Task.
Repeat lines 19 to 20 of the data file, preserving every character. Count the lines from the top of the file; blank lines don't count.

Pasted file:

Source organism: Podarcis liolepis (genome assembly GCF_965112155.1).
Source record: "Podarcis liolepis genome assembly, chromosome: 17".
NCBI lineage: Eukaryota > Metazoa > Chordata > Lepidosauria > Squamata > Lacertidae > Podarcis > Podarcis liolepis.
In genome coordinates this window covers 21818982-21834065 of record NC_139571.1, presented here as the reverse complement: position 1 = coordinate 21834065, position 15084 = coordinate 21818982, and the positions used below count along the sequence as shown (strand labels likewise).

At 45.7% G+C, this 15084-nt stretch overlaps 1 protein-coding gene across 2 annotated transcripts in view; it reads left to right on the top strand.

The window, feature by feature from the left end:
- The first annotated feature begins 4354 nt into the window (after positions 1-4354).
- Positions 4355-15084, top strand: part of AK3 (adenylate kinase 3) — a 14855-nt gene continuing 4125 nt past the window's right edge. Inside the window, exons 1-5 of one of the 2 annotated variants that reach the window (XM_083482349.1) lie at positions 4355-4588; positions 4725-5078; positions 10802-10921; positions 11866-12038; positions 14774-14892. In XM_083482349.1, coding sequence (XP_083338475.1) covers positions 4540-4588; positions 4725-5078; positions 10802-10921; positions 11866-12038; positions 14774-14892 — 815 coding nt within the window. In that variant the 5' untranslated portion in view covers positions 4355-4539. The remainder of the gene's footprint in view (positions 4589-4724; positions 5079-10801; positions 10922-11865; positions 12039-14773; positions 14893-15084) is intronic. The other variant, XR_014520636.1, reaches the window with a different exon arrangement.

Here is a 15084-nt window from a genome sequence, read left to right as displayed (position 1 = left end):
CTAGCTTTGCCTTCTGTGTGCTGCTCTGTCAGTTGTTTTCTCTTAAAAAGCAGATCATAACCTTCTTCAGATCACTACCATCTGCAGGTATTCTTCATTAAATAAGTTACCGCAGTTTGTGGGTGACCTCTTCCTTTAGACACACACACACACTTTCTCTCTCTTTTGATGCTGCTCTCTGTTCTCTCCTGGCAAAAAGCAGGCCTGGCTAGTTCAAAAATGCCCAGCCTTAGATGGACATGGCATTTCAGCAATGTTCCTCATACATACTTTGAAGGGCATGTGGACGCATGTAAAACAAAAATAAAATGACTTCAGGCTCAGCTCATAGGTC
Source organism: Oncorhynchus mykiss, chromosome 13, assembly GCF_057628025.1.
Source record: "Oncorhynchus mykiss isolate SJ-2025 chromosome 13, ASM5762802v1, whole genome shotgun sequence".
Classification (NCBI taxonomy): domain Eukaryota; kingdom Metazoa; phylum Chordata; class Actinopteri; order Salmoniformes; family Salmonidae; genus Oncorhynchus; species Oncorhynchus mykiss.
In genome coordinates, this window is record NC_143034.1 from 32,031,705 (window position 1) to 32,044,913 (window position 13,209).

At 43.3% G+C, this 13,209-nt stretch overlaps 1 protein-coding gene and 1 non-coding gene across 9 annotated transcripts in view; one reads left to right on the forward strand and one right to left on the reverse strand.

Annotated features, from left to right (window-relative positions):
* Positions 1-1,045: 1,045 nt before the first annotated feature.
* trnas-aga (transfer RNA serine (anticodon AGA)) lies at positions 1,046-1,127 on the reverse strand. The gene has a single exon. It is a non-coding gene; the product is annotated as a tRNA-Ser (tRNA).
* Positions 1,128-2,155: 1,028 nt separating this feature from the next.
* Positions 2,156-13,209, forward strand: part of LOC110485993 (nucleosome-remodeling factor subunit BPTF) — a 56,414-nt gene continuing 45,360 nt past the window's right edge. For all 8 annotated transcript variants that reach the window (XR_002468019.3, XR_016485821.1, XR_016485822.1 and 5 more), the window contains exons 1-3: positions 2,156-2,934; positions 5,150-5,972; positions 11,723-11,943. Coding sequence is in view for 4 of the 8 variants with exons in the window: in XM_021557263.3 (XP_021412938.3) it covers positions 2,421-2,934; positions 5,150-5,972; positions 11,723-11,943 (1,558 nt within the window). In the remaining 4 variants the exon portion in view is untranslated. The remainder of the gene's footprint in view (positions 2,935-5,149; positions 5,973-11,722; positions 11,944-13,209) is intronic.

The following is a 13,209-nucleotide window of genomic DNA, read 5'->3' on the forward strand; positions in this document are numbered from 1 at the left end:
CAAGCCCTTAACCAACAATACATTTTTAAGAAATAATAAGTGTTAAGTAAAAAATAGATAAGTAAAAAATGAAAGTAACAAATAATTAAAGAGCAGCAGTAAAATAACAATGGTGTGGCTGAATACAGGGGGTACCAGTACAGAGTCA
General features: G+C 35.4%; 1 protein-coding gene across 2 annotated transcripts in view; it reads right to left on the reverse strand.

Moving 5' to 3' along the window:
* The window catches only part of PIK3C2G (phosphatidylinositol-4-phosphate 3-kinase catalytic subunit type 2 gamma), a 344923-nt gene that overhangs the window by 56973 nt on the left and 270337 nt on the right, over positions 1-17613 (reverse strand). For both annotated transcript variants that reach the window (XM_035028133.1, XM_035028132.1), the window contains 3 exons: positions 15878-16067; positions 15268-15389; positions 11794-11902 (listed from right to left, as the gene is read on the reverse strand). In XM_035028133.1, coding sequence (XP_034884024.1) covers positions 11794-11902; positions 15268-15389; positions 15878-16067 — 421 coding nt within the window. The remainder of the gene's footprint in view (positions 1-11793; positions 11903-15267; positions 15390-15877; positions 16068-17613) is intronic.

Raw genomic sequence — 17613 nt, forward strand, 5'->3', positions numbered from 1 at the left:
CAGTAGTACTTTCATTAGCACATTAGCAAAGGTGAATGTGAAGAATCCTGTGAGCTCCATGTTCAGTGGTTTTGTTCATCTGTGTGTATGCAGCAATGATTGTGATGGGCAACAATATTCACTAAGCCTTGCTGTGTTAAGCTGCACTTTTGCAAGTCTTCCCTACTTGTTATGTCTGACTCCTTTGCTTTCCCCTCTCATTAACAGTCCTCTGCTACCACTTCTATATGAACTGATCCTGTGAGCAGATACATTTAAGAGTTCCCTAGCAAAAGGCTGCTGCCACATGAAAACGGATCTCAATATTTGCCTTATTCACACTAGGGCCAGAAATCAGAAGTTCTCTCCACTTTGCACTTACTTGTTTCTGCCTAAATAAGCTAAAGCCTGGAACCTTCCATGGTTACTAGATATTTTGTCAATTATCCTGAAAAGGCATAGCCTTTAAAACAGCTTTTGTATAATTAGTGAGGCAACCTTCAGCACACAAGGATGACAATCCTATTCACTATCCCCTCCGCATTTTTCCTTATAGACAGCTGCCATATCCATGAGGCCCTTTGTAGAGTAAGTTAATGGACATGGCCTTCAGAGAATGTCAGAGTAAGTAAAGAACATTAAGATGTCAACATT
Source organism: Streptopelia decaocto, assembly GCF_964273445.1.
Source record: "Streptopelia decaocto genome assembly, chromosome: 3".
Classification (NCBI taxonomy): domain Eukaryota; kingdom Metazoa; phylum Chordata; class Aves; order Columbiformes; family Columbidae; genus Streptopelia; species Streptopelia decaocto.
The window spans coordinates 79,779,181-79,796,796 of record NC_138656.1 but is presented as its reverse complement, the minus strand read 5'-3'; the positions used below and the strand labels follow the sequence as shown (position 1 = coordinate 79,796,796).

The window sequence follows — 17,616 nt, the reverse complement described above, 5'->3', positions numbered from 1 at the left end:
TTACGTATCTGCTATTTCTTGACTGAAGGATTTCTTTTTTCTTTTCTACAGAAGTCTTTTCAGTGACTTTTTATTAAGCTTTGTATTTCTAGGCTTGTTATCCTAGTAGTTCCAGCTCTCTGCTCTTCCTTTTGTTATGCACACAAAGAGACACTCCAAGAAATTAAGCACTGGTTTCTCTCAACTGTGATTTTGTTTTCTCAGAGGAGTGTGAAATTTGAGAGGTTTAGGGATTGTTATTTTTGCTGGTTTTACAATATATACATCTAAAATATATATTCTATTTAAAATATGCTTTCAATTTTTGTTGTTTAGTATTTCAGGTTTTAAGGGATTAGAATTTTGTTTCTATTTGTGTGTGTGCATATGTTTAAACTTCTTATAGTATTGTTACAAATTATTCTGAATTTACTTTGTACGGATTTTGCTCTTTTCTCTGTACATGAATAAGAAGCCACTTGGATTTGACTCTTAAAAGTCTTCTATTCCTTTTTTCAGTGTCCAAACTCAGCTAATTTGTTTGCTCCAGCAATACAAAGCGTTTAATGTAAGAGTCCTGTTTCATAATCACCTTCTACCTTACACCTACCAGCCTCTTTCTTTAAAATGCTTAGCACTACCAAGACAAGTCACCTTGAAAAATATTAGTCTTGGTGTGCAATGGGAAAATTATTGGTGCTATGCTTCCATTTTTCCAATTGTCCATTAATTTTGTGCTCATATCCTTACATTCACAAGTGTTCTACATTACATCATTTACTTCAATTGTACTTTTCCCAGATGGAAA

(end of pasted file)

* Positions 1,128-2,155: 1,028 nt separating this feature from the next.
* Positions 2,156-13,209, forward strand: part of LOC110485993 (nucleosome-remodeling factor subunit BPTF) — a 56,414-nt gene continuing 45,360 nt past the window's right edge. For all 8 annotated transcript variants that reach the window (XR_002468019.3, XR_016485821.1, XR_016485822.1 and 5 more), the window contains exons 1-3: positions 2,156-2,934; positions 5,150-5,972; positions 11,723-11,943. Coding sequence is in view for 4 of the 8 variants with exons in the window: in XM_021557263.3 (XP_021412938.3) it covers positions 2,421-2,934; positions 5,150-5,972; positions 11,723-11,943 (1,558 nt within the window). In the remaining 4 variants the exon portion in view is untranslated. The remainder of the gene's footprint in view (positions 2,935-5,149; positions 5,973-11,722; positions 11,944-13,209) is intronic.